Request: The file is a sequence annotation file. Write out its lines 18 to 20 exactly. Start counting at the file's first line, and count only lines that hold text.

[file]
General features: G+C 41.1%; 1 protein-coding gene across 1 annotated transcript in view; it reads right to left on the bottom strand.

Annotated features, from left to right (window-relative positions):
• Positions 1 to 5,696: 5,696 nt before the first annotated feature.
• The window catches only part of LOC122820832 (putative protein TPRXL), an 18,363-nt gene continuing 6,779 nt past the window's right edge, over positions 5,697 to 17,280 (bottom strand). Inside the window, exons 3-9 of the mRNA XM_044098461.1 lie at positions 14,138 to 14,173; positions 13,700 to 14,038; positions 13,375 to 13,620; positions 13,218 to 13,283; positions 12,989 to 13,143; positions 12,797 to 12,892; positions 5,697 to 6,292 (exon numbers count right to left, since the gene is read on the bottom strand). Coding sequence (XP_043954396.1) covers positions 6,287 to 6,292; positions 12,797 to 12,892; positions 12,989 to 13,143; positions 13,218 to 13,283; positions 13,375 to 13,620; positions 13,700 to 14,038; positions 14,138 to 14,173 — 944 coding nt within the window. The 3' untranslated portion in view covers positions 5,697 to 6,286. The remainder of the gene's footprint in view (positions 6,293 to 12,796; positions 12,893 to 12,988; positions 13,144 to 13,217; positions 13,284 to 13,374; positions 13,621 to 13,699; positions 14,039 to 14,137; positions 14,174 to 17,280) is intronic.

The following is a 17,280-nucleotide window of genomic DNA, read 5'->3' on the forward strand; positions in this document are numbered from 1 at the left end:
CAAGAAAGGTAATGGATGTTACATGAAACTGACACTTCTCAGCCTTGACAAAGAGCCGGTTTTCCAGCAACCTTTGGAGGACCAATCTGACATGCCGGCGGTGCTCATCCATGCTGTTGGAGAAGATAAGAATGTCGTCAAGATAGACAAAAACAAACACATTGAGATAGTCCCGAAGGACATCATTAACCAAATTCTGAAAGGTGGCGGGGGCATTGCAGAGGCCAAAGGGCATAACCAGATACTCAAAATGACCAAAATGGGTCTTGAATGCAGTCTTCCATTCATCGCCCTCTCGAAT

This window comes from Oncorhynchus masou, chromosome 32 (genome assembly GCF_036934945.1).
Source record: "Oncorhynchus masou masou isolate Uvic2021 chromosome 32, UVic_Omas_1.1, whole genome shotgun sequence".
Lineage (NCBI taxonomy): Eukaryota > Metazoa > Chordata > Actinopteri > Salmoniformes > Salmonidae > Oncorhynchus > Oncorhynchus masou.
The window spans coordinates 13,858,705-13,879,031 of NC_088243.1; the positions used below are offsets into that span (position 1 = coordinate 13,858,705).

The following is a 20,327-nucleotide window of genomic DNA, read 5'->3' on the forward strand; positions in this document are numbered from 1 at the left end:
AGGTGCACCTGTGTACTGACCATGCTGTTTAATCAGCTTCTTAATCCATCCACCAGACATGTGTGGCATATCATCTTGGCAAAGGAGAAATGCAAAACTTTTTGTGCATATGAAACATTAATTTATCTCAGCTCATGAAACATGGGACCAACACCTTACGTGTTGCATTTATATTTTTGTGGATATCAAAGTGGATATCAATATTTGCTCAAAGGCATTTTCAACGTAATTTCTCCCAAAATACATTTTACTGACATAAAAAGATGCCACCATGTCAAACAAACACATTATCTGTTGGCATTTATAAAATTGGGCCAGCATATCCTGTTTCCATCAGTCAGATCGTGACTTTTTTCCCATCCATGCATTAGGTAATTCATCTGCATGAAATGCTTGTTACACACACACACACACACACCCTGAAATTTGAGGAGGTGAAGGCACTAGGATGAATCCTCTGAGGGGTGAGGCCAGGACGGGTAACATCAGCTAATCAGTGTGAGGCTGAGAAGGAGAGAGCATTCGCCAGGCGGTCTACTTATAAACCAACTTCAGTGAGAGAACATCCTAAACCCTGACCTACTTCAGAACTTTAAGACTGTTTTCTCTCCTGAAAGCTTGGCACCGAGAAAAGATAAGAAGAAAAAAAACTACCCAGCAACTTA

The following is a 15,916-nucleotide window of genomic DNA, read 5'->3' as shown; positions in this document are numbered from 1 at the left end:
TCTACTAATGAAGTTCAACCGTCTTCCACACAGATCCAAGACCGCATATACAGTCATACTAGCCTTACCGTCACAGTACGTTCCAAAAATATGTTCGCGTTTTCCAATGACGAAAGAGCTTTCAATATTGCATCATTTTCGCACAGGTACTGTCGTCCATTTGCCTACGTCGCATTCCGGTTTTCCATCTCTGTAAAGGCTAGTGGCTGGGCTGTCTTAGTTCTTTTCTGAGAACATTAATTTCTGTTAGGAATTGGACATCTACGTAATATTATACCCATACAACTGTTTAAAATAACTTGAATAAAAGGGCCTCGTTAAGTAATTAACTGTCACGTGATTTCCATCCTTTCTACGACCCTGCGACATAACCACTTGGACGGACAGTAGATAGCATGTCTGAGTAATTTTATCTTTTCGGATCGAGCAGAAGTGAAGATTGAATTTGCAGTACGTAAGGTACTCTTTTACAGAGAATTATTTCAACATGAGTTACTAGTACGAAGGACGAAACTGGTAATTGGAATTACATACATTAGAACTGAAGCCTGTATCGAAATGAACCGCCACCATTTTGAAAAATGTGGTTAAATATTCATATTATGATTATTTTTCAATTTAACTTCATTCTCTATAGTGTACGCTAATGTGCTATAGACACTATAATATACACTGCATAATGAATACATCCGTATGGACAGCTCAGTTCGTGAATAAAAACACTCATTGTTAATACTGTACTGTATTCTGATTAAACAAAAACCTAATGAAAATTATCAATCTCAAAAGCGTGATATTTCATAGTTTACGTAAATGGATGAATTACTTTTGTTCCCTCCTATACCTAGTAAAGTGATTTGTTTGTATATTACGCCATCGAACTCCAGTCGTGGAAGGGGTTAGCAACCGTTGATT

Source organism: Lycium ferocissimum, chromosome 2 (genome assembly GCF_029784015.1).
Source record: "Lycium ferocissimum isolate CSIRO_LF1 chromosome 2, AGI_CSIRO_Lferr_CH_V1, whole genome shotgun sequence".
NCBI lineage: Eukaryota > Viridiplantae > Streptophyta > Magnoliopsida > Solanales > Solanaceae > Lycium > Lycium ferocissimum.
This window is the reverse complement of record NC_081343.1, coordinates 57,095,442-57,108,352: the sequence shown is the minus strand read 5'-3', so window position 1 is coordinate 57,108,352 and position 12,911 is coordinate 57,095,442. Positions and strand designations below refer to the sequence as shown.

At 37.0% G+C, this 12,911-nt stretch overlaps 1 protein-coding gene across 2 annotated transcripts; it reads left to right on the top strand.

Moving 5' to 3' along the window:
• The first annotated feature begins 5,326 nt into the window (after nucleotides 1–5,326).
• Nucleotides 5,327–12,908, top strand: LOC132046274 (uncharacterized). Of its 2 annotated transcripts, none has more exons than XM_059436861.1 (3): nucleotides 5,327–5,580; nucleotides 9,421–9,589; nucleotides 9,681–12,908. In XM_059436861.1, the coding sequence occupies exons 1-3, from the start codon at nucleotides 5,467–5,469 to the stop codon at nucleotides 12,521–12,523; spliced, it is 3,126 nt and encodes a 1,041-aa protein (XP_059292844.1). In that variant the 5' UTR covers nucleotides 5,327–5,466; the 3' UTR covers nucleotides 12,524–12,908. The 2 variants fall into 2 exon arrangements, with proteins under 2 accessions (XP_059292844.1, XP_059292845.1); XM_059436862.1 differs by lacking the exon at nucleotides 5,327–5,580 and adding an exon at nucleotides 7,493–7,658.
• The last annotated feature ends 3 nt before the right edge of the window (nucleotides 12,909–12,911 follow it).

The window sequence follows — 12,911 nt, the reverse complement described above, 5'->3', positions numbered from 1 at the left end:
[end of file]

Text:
This window is the reverse complement of record NC_081343.1, coordinates 57,095,442-57,108,352: the sequence shown is the minus strand read 5'-3', so window position 1 is coordinate 57,108,352 and position 12,911 is coordinate 57,095,442. Positions and strand designations below refer to the sequence as shown.

At 37.0% G+C, this 12,911-nt stretch overlaps 1 protein-coding gene across 2 annotated transcripts; it reads left to right on the top strand.

Moving 5' to 3' along the window: